The story, a satire, is about a 16-year-old girl who sets out to integrate a local TV dance program in 1962 Baltimore. The Broadway version won eight Tonys in 2003.
The local production will last 90 minutes, about 30 minutes shorter than the Broadway version.
Gill said the Luxor Theatre won't require much renovation, except for taking out the old seats. When new ones are installed there will be 1,550 seats, compared to the current 1,200.
There will be a cast of 36, with the lead (Edna Turnblad) rotating every three or four months. Harvey Fierstein plays that part on Broadway; Divine played it in the film.
Gill said rotating stars has proven successful with such productions as "Chicago" (another show he managed).
"It brings new vitality every time you bring in a new star," he said.
Martin says bringing "Hairspray" to Vegas should further add to the city's growing reputation as a center for theater -- at least, some theater.
"The New York Times and USA Today are saying Vegas is becoming the Broadway of the West," said Martin, executive director of the Las Vegas Performing Arts Foundation, an organization whose goal is to build a performing arts center in Vegas.
Martin agrees that Vegas is becoming an image of Broadway, but he notes that "Broadway has a much broader reach of theatrical productions than we will ever see. I don't foresee Shakespeare with a two-drink minimum in the lounge.
"But in terms of the bigger-than-life Broadway musicals, there is long-term hope in Las Vegas."
Las Vegas Mayor Oscar Goodman might have had the best line in the ceremony honoring female impersonator Frank Marino earlier this week at the Riviera, where Marino has been the headliner in "An Evening at La Cage" for 20 years.
Marino is the third Vegas celebrity to receive a star on the Las Vegas Walk of Stars, a path that eventually will run the length of the Strip and back. The first entertainer to be honored was Wayne Newton in October.
The late Liberace, a longtime friend of Marino's, received a posthumous star at the Riviera in a ceremony Tuesday morning. Marino's turn in the spotlight came that afternoon.
"I just came from a Playboy shoot, Frank," Goodman said as he stepped up to the microphone to declare Feb. 1 as Frank Marino Day.
"You don't know which way to turn, do you?" cooed Marino, decked out in a snug, pink sequined gown.
"Yes, I do, Frank," Goodman quipped.
Marino, famous for his Joan Rivers impression, and his cast of female impersonators perform at 7:30 p.m. nightly, except for Tuesday.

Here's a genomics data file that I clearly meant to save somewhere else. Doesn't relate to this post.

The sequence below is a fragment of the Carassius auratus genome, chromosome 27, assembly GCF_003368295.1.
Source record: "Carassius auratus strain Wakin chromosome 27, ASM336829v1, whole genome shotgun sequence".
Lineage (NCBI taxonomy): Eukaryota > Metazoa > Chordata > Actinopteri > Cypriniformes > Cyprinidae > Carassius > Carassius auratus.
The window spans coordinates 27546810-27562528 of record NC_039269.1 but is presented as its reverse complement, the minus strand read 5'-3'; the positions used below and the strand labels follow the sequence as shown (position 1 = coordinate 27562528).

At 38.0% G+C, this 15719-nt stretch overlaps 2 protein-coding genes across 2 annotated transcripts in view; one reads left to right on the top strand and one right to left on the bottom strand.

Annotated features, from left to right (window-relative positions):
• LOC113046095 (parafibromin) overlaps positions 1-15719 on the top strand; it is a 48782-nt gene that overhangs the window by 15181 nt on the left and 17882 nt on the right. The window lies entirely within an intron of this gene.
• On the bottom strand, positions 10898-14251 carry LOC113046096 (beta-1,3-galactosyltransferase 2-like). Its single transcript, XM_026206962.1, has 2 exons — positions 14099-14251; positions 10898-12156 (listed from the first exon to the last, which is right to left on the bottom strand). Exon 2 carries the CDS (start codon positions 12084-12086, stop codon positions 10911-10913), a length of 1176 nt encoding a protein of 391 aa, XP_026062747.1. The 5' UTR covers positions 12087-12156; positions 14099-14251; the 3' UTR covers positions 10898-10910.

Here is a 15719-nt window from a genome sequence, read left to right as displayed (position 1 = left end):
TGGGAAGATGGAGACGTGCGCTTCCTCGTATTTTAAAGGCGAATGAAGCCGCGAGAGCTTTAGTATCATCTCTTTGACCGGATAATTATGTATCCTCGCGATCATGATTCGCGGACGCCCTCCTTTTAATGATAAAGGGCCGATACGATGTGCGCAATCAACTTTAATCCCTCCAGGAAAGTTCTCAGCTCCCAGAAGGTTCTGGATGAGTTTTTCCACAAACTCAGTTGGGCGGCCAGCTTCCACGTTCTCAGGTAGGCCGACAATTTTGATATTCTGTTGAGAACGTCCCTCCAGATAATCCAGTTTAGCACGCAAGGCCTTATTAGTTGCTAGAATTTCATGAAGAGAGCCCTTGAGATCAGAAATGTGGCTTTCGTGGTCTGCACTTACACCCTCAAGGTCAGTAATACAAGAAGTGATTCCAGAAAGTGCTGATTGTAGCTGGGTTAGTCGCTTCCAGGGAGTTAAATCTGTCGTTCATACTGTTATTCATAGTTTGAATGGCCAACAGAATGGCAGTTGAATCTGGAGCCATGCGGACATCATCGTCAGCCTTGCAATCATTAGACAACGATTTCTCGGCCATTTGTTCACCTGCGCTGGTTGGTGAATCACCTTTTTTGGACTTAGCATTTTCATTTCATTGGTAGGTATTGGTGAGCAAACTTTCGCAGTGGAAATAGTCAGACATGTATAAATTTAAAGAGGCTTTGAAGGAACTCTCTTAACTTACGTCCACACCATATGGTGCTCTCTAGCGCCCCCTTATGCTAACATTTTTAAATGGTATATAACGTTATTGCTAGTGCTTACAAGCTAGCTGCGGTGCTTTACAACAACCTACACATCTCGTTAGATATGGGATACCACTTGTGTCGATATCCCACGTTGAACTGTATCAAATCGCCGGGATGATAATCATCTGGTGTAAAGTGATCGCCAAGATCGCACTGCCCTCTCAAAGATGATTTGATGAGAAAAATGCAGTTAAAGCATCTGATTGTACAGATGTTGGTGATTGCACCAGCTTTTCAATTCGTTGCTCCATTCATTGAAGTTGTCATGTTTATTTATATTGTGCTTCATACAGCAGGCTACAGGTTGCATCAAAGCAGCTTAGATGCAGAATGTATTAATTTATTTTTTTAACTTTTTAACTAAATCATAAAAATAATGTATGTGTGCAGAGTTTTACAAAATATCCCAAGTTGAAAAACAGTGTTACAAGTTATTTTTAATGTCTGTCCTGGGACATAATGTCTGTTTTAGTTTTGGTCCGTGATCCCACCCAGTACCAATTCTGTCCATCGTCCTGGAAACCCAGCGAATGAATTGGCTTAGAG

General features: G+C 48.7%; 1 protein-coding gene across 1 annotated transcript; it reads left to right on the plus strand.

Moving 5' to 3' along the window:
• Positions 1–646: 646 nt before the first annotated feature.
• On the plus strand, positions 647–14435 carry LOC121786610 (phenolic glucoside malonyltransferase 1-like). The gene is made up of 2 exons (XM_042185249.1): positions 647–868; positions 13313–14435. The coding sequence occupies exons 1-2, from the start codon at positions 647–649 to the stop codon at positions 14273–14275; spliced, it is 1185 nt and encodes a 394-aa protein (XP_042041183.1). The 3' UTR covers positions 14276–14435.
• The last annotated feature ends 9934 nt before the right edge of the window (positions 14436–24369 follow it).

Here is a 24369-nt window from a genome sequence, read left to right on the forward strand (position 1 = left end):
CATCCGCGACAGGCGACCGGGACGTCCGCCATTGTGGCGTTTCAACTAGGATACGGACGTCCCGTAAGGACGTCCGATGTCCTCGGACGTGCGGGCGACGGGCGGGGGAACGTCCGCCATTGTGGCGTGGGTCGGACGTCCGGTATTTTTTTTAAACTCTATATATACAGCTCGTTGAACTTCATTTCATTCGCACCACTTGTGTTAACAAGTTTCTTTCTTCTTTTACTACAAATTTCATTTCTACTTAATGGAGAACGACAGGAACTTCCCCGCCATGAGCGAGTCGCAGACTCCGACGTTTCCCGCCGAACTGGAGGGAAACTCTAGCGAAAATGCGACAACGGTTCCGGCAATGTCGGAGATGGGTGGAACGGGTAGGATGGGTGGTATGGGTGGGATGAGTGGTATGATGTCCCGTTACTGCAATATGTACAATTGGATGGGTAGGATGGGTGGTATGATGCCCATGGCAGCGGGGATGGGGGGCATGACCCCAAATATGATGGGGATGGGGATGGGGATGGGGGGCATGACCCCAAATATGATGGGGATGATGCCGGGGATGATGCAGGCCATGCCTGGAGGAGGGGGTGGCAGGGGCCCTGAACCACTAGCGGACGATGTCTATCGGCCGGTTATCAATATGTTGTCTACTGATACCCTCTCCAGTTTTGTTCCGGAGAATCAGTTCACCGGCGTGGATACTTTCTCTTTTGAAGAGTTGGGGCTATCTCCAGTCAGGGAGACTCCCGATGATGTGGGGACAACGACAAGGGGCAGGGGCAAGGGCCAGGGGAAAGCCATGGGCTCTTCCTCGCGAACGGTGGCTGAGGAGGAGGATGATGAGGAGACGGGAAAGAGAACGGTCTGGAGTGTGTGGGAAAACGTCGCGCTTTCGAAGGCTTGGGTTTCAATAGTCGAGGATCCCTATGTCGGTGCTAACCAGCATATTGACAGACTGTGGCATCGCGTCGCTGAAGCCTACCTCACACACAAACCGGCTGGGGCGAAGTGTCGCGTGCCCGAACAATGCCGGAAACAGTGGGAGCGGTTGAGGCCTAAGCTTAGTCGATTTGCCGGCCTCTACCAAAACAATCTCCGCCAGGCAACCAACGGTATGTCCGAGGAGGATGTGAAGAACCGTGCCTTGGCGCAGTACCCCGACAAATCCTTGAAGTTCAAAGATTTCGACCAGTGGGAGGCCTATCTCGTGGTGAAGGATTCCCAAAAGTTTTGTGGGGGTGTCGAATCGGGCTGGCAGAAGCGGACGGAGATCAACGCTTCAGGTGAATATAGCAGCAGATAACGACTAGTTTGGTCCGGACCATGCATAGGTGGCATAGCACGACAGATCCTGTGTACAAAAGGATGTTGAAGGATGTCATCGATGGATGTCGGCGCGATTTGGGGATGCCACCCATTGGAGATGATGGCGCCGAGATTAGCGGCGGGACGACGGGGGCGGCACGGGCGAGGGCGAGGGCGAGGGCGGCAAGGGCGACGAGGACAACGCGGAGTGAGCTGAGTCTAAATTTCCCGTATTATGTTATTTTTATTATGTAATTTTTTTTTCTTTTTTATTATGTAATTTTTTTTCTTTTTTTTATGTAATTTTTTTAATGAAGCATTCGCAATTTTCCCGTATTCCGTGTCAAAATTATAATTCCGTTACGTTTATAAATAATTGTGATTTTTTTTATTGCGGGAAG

"How extremely happy and excited I am," said Marino, who was on the verge of tears several times during the fete. "If you can't tell, it's because of the Botox."
Marino thanked everyone who helped him in his career and personal life.
"I especially want to thank Joan Rivers," he said. "Without Joan Rivers, I wouldn't have a career."
Rivers, who once sued Marino for $5 million, sent the performer a bouquet of pink balloons for the induction ceremony.
She smokes cigars.
She has been painting since the age of 8.
And she has adopted Las Vegas as her home.
Artist Lola Mallea is a free spirit who was born on Long Island, N.Y., to a mother of French descent and a Chilean father, but grew up in South America.
"My father worked in the oil fields," Mallea said. "I lived in Venezuela, Peru, Paraguay, Chile."
She attended art schools in South America and Alaska.
"My main objective in my art," Mallea said, "is that I want to touch someone's thoughts through emotions -- art itself is an experience. It reaches out and touches the heart."
Mallea moved to Las Vegas in October after spending 20 years in Hawaii.
Her reason for moving, she said, was to be closer to the Art de Vignettes gallery at Fashion Show mall, which carries a lot of her work. She also is an art consultant for the salon.
Art fans can meet Mallea between 1 p.m. and 3 p.m. Sunday at Art de Vignettes, where she will be painting.
In addition to her work for the gallery, Mallea is one of several Las Vegas artists chosen to paint murals around the city as part of a centennial project. They will create 100 murals.
"A lot of artists have applied for the project," she said. "I am honored that I was one of those chosen."
The paintings must be related to the 100 years of Las Vegas history.
"I want to tie into the different cultures Las Vegas is made of," Mallea said.
Mallea says she normally paints people, but much of her time since arriving in Las Vegas has been spent painting scenes of the city and cityscapes.
"I am so inspired by the view that I have on the 20th floor of the Las Vegas Country Club," she said. "Every day I see this magnificent display of lights. It is so fabulous I have to paint this."
A legend in country music will perform at 7 p.m. Feb. 11 at the new 532-seat Santa Fe Showroom at Santa Fe Station.
Tickets, $24.95 and $42.95, are a bargain for "Cherokee Cowboy" Ray Price. Make your reservations early or you may be left standing outside.
"This will be a new experience for me," Price said during a telephone interview from his ranch outside of Mt. Pleasant, Texas. "I'm used to playing for 1,000 or 2,000 fans."